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Re: [ontolog-forum] Ockham

To: "[ontolog-forum]" <ontolog-forum@xxxxxxxxxxxxxxxx>
From: "John F. Sowa" <sowa@xxxxxxxxxxx>
Date: Wed, 08 Apr 2009 02:04:35 -0400
Message-id: <49DC3E73.2030008@xxxxxxxxxxx>
Dick,    (01)

You're confusing apples and spaghetti.    (02)

RHM> How about a real mapping, instead of a formal mapping.
 > I'll stick to the example "John F. Sowa is a human."
 > I can go on the internet and Google "John F. Sowa".
 > I can find out where he lives, and see him with my own eyes.
 > I can tell whether he is human or not.    (03)

There are many good reasons for analyzing and talking about
real mappings:    (04)

  1. You are designing a robot that has to map symbols to
     input sensors in order to move around and do useful work.    (05)

  2. You are a psychologist who is studying the neural and
     linguistic mechanisms that connect human perception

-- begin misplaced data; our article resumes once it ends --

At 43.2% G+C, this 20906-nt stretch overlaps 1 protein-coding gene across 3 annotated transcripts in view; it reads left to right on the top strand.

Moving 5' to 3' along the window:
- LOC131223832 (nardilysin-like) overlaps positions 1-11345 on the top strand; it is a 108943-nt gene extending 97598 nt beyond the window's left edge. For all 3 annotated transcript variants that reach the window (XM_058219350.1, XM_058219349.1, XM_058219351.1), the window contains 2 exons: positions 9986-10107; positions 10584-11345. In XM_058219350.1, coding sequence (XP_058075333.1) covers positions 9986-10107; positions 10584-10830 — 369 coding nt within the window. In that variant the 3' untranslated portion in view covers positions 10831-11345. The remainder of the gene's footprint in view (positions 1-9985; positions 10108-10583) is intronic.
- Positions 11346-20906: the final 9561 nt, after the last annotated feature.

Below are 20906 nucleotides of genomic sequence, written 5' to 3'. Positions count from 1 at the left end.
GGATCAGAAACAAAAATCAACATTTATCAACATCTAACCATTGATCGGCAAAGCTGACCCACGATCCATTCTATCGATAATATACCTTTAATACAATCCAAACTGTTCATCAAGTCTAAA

and action to language processing.    (06)

  3. You are a philosopher who is trying to develop a
     comprehensive framework for analyzing the relationships
     between language, thought, perception, and action.    (07)

All of those activities (and many more) are worthy pursuits.    (08)

If you are designing a system such as mKE and mKR, it is
good to study the work of those people in order to understand
how your piece of the puzzle fits with theirs.  That is
a worthy endeavor, and I would encourage you to continue.    (09)

But it is also important to recognize that for the purpose
of giving a precise definition of mKR so that programmers
can implement it and connect it to their systems, you have
to focus on the specific details of the symbols and how they
are related to one another.    (010)

Chris Menzel, for example, is a professor of philosophy
at Texas A & M, and he has studied, published, and taught
many of the philosophical issues about contexts from many
different points of view.    (011)

But Chris has also collaborated with Pat, and me, and many
other people in designing logics like CL and IKL.  When we're
doing that, we focus on the issues that are relevant to giving
a precise definition of the language.    (012)

But we also use CL and related languages for a broader range
of purposes.  When we do that, we might use CL to address
issues such as #1, #2, or #3 above.  But then we admit that
we have switched from growing apples to cooking spaghetti.
We don't confuse the two kinds of activities.    (013)

John    (014)

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